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The Safe Streets and Communities Act: Neo Conservative Crime and Cruelty

by sheryl jarvis


The Safe Streets and Communities Act: Neo-Conservative Crime and Cruelty

sheryl jarvis

 [People] fight for freedom, then they begin to accumulate laws to take it away from themselves.  ~Author Unknown

 

Summary

Demonstrates the relationships between the corporate elite, right wing governments and the structuring of public policy designed to support corporate interests, including tactics of criminalisation such as Bill C10. Will explore the riddle between conservative claims that tougher sanctions equal increased public safety, and the research which shows the opposite is more likely to be true. Also considering the reasons that could be behind this brand of dishonesty and our means for seeking out the truth. 

Law and Order

 According to Statistics Canada, 2010 closed with the 33rd consecutive drop in both the rate and the severity of crime across Canada.  Despite this, Prime Minister Stephen Harper's conservative government has reintroduced the much anticipated law and order agenda in the form of one enormous crime Bill.  Bill C10, the “Safe Streets and Communities Act” combines nine of the former Bills which had failed to pass into law previously due to opposition and repeated prorogues of parliament. 

 Safe Streets and Communities: Who Wouldn’t Want That?

 If locking more people up for longer periods of time made us safer this Bill would be great.  However legislating changes to behaviour has never been a successful tactic.  Despite these facts and despite how widespread resistance to Bill C10 has been, it has thus far been futile.  Sandra Chu, Senior Policy Analyst for the Canadian HIV/AIDS Legal Network spoke with me recently about the problem with trying to legislate behaviour changes.  She said “...we know many aspects of Bill C-10 will not work to “fight crime”, and in fact, [will] worsen prison conditions, violate prisoners’ human rights (including their right to health), destroy families and communities, and cost significant money without actually achieving public safety.”  It seems that there is no bridging the gap between conservative ideology which promotes “solutions” to lawbreaking such as imprisonment, and the truth behind these forms of community harm.  The truth is that most lawbreaking has its creation in poverty, unemployment, inequality, and trauma.  Addressing these issues requires thoughtfulness and a commitment to evidence-based practices which reflect a human rights framework.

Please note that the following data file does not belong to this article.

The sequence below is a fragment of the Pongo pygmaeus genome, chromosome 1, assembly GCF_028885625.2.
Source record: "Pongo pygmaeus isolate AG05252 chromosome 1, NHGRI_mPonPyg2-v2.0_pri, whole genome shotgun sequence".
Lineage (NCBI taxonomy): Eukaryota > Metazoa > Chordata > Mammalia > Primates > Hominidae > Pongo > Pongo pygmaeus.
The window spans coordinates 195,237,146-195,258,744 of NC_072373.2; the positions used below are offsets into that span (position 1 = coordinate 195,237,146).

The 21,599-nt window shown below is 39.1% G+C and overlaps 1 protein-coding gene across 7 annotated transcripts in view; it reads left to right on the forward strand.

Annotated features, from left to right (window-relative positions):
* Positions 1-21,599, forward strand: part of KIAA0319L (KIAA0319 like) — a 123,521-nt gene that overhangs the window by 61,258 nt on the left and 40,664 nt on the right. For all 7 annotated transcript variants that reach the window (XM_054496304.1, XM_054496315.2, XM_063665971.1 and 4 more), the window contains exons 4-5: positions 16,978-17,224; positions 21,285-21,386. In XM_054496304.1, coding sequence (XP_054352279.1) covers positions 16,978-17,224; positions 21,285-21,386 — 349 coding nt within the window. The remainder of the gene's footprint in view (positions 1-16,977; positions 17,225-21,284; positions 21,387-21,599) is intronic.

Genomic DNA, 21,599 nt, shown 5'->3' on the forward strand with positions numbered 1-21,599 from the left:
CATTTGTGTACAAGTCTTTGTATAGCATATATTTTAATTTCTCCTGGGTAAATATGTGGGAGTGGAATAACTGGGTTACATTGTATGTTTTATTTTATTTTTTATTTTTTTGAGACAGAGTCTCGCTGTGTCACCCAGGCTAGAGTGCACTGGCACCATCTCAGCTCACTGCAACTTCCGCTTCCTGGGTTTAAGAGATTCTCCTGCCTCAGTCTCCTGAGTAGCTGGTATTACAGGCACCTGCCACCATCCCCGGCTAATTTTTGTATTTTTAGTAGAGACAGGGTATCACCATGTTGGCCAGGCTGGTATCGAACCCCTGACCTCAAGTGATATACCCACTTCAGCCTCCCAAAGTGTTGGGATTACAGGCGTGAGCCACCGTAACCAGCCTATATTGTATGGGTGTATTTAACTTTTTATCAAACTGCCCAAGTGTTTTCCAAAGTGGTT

Precisely because Bill C10 ignores evidence and human rights, all manner of people have resisted it.  Including opposition parties, the 37,000 members of the Canadian Bar Association, 563 doctors who signed the Urban Health Research Initiative’s letter opposing Bill S10 (an earlier version of and now a portion of C10 changing the Controlled Drugs and Substances Act), the union representing prison guards, NUPGE, the Canadian Foundation for Drug Policy, the Canadian HIV/AIDS Legal Network, NORML Canada, the Toronto Harm Reduction Task Force, Pivot Legal Society, the Canadian Civil Liberties Association, and the list goes on.  Represented are thousands of social workers, healthcare providers, teachers, law enforcement, and clergy who recognize the hyperbole for what it is, partisan ideology, greed, and fear. 

 Neo-Conservative Ideology and Greed